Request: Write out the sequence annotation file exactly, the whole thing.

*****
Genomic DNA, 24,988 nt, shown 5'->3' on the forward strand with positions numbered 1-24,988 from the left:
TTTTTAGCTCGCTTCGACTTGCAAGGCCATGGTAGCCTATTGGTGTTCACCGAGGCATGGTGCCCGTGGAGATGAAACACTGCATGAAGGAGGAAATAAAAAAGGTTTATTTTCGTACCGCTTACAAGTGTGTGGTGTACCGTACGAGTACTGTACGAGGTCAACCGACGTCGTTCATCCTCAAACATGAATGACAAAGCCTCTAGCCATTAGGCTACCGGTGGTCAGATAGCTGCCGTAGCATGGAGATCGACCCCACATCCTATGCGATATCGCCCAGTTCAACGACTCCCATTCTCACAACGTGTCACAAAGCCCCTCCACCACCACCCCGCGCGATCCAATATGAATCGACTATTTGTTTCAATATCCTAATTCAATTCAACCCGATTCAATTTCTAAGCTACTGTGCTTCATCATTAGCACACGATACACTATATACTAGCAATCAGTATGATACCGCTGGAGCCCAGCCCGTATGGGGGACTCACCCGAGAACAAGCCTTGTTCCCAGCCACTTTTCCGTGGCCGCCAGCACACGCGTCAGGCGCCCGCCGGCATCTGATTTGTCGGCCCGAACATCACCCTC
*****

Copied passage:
Genomic DNA, 24,988 nt, shown 5'->3' on the forward strand with positions numbered 1-24,988 from the left:
TTTTTAGCTCGCTTCGACTTGCAAGGCCATGGTAGCCTATTGGTGTTCACCGAGGCATGGTGCCCGTGGAGATGAAACACTGCATGAAGGAGGAAATAAAAAAGGTTTATTTTCGTACCGCTTACAAGTGTGTGGTGTACCGTACGAGTACTGTACGAGGTCAACCGACGTCGTTCATCCTCAAACATGAATGACAAAGCCTCTAGCCATTAGGCTACCGGTGGTCAGATAGCTGCCGTAGCATGGAGATCGACCCCACATCCTATGCGATATCGCCCAGTTCAACGACTCCCATTCTCACAACGTGTCACAAAGCCCCTCCACCACCACCCCGCGCGATCCAATATGAATCGACTATTTGTTTCAATATCCTAATTCAATTCAACCCGATTCAATTTCTAAGCTACTGTGCTTCATCATTAGCACACGATACACTATATACTAGCAATCAGTATGATACCGCTGGAGCCCAGCCCGTATGGGGGACTCACCCGAGAACAAGCCTTGTTCCCAGCCACTTTTCCGTGGCCGCCAGCACACGCGTCAGGCGCCCGCCGGCATCTGATTTGTCGGCCCGAACATCACCCTC